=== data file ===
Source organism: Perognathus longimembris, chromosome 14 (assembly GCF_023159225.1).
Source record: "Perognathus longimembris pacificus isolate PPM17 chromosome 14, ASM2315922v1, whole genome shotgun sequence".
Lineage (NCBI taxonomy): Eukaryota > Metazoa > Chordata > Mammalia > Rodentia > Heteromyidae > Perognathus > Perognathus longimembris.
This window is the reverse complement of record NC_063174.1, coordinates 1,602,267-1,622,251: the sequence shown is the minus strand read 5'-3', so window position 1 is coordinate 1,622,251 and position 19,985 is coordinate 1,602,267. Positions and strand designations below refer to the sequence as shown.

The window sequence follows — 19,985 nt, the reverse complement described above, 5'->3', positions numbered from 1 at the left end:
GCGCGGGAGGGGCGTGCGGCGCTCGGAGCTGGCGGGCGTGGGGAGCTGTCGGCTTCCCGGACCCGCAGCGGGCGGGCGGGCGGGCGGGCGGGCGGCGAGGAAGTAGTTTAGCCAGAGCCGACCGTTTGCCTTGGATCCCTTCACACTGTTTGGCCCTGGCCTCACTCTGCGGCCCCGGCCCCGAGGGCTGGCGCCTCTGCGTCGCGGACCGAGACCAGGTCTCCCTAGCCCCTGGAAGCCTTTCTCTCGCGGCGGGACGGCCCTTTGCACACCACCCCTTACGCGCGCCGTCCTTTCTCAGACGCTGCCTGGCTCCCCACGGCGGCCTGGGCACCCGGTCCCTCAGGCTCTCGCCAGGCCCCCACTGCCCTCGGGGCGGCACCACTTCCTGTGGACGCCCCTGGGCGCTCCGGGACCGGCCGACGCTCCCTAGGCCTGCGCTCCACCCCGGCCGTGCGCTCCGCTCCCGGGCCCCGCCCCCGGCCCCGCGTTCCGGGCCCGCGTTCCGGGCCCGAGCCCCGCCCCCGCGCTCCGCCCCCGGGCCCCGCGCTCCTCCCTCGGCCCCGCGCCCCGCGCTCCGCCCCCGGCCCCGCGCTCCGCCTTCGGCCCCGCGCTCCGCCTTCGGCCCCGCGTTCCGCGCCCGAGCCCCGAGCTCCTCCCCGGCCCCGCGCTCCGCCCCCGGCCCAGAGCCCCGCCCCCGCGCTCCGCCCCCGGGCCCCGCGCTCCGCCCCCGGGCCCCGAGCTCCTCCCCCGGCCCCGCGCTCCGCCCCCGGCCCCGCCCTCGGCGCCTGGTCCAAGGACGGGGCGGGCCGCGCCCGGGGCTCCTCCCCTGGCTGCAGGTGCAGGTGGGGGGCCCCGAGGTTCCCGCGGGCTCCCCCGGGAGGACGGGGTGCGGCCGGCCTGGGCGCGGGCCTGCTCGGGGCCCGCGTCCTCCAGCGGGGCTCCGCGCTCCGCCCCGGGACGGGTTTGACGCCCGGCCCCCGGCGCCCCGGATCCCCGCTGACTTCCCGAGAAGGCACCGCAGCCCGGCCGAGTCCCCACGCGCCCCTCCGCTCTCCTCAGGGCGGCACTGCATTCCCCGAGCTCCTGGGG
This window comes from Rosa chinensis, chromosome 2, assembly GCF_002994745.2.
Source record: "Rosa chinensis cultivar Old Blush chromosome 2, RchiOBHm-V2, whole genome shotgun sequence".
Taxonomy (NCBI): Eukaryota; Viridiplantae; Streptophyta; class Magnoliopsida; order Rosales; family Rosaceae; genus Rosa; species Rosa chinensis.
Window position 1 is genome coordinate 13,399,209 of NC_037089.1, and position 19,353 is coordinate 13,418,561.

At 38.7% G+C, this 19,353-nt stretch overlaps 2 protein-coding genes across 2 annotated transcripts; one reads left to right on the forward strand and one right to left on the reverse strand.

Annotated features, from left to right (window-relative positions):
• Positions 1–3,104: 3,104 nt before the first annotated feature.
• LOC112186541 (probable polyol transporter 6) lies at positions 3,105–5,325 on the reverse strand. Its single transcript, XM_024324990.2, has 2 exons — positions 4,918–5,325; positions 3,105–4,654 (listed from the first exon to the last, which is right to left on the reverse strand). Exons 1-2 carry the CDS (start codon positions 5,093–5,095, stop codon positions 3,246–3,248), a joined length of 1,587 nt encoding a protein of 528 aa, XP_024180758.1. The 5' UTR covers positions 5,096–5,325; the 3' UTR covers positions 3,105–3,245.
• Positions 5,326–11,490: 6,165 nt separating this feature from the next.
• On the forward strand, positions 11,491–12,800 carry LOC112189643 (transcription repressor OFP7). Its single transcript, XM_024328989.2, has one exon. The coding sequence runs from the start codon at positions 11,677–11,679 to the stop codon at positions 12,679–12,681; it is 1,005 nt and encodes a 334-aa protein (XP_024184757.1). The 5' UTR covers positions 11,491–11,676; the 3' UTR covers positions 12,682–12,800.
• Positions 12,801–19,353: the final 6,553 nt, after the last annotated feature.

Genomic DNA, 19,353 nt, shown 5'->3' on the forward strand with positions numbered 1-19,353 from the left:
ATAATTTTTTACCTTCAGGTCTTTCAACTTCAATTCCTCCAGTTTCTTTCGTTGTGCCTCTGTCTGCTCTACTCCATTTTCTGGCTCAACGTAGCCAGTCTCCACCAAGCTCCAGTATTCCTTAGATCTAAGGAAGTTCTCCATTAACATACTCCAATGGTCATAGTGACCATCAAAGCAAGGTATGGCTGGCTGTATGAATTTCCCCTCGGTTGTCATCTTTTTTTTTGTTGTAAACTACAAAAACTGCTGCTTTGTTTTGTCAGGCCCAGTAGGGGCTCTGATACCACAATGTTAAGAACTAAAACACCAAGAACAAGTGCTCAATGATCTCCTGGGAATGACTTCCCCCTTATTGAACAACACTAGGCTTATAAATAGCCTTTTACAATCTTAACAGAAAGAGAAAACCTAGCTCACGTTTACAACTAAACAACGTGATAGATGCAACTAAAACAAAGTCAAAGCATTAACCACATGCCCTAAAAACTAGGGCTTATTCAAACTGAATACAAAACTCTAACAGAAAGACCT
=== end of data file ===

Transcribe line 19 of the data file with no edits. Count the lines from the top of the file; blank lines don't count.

ATAATTTTTTACCTTCAGGTCTTTCAACTTCAATTCCTCCAGTTTCTTTCGTTGTGCCTCTGTCTGCTCTACTCCATTTTCTGGCTCAACGTAGCCAGTCTCCACCAAGCTCCAGTATTCCTTAGATCTAAGGAAGTTCTCCATTAACATACTCCAATGGTCATAGTGACCATCAAAGCAAGGTATGGCTGGCTGTATGAATTTCCCCTCGGTTGTCATCTTTTTTTTTGTTGTAAACTACAAAAACTGCTGCTTTGTTTTGTCAGGCCCAGTAGGGGCTCTGATACCACAATGTTAAGAACTAAAACACCAAGAACAAGTGCTCAATGATCTCCTGGGAATGACTTCCCCCTTATTGAACAACACTAGGCTTATAAATAGCCTTTTACAATCTTAACAGAAAGAGAAAACCTAGCTCACGTTTACAACTAAACAACGTGATAGATGCAACTAAAACAAAGTCAAAGCATTAACCACATGCCCTAAAAACTAGGGCTTATTCAAACTGAATACAAAACTCTAACAGAAAGACCT